Exhibitor Spotlight: Sandor Woldendorp, Business Unit Director at Airborne Space
Sandor Woldendorp is business unit director at Airborne Space, where he enables the company’s customers to explore and benefit from the full potential of composites. In order to meet that potential, Airborne Space thinks along the lines of game-changing, disruptive solutions. Airborne is a technology leader in the automation and digital manufacturing of advanced composites and its employees have broad knowledge of craftsmanship on how to make composite parts. Airborne is deploying its 20 years of composite know-how and automation experience to help companies make the step from manual manufacturing to a fully automated and digital production. These trailblazing innovations enable Airborne’s clients to be more competitive by reducing costs and saving time.
Which customer or market demands were the biggest drivers of your company's growth during the past three years?
We see the space market facing a huge demand for affordable satellites to fully bridge the digital divide by 2027, making internet access available and affordable for everyone. Satellites make it all possible. The sector is suddenly being challenged by the production of hundreds to thousands of satellites, panels and launchers. Production needs to ramp up. This also means that time- and cost-saving solutions are urgently needed. Commercial space initiatives have been forcing the industry to rethink its values. When highly priced products will be more affordable with the competition, traditional space customers will eventually switch. At Airborne we assist with automating the manufacturing of space products, to help clients enhance or regain their competitive position in this evolving market. Making composites production more affordable continues to be our biggest driver, all to help make launchers and rockets lighter (less fuel, more payload).
What new trends do you anticipate and what market demands do you see evolving/changing over the next five years?
Composite production is a relatively young technology and industrialisation has yet to make its grand appearance. So the (new) space market will continue to require disruptive solutions in terms of price level and production capacity, as well as reliability. We will stay on the path of supporting our customers with the manufacturing of high-quality, affordable composite spacecraft structures.
However, we see new trends emerging in new space. The satellite and small launchers market is in transition in terms of commercialisation and moving towards smaller solutions. Therefore, we are also developing and qualifying affordable substrate panels for mega-constellations and we will continue to offer a unique, affordable proposition for small launchers. Instead of the current efficient production scheme of two to three space panels per week (already quite fast), we will aim for an order-of-magnitude faster production scheme for mega-constellations. Meeting this demand is a very interesting challenge. As an industry we will need to produce thousands of satellites and hundreds of smallsat launchers per year. Basically, we are anticipating on enabling making mass production for new space.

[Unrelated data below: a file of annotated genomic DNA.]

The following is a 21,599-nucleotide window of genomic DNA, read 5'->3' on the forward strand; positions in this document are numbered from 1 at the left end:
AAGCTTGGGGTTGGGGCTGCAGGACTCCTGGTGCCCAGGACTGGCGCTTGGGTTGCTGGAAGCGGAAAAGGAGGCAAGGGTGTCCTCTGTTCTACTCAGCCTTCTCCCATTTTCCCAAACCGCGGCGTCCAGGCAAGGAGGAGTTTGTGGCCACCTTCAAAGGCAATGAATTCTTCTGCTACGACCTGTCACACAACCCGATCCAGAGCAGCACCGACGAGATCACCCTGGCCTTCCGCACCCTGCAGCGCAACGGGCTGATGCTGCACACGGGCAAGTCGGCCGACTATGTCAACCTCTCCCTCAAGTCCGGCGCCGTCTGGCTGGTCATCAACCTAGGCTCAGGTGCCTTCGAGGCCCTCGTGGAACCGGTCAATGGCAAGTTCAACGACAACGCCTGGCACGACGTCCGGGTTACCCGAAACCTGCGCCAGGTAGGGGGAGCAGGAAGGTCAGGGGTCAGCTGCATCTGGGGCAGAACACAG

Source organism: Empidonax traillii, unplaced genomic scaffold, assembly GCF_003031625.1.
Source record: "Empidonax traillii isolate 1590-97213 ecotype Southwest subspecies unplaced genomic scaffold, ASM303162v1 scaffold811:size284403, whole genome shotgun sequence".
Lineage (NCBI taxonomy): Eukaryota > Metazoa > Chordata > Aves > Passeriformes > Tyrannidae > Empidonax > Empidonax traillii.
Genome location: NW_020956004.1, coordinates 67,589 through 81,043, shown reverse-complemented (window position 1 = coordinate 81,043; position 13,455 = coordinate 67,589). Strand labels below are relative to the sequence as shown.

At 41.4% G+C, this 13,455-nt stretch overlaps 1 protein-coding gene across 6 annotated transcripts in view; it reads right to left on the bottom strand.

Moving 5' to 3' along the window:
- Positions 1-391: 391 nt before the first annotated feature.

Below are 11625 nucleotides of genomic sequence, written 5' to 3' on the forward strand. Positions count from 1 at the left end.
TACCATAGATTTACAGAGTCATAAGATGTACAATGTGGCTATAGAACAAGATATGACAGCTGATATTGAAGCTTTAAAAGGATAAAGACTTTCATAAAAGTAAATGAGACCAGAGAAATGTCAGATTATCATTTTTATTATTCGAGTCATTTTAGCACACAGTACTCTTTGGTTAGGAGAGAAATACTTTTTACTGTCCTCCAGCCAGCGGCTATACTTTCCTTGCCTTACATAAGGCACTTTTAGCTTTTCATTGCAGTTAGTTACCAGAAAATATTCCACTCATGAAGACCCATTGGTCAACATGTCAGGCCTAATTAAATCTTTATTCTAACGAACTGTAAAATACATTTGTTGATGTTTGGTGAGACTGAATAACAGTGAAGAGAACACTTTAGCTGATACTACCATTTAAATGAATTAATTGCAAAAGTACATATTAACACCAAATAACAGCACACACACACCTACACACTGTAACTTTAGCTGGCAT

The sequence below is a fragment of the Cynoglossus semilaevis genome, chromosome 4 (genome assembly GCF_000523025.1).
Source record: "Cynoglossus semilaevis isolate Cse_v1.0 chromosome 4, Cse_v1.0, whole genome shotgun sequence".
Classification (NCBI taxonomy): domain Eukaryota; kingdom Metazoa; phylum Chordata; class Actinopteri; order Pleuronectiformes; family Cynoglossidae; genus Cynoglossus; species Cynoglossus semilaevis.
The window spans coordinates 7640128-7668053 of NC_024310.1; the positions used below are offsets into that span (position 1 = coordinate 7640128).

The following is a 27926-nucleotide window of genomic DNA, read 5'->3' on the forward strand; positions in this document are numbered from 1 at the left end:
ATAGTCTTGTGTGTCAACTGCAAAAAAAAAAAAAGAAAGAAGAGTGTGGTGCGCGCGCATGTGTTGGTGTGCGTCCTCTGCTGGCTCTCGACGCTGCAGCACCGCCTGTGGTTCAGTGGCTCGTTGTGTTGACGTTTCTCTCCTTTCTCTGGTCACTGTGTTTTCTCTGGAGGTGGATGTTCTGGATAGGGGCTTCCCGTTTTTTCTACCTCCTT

What are your areas of R&D focus and what timeline do you anticipate for bringing your next new products to market? Can you tell us anything about those products?
At Airborne we will continue to expand the smart manufacturing/ industry 4.0 approach for satellite panel manufacturing as well as for smallsat launcher structures. We focus on pushing the industry forward through industrialisation, digitalised automation and applying different production process technologies, making spacecraft components even more affordable for their clients. Through a digital platform we connect predictive material engineering, product engineering, process engineering, dynamic machine programming and quality assurance.
A great example is the SMall Innovative Launcher for Europe (SMILE) project, where we aimed at designing a launcher for smallsats while bringing down the manufacturing cost through cost-effective solutions such as our Automated Laminating Cell, responsible for all laminating of the SMILE demonstrator, which combined robotised tape laying, laminate cutting and pick and place of the laminates.
What would you say are the key challenges and opportunities currently faced by the industry?
As production volumes in the high-end composite industries are increasing fast, companies are looking for ways to radically reduce cost and touch labour, minimise the footprint and use of material, and improve the time to market. To meet their needs, here at Airborne we offer a suite of automated solutions for the manufacturing of their advanced composites parts. By automating their production process, our clients can save 10-20% of costs for parts in the small-to-medium size range. Our end-to-end solutions will ultimately result in cost savings of up to 70% by removing the number of steps in the value chain through automation and especially digitalisation while radically reducing the time to market for our clients.
This creates great opportunities. With our 20 years heritage in composites, at this moment we provide our clients with high-end composite solutions either directly through advanced manufacturing of components or by developing industrialisation packages which we implement at manufacturers of choice. Our focus is on high-end composite components, at high production rates at radically low conversion costs.
This year we expect to connect to more parties in need of affordable spacecraft structures, including solar-array substrates, satellite structures and smallsat launchers. Moreover, we hope to meet players who want to team up; to automate, digitise and create the future of composites together with us.
Airborne Aerospace will be exhibiting at Space Tech Expo Europe 2019 at stand J70.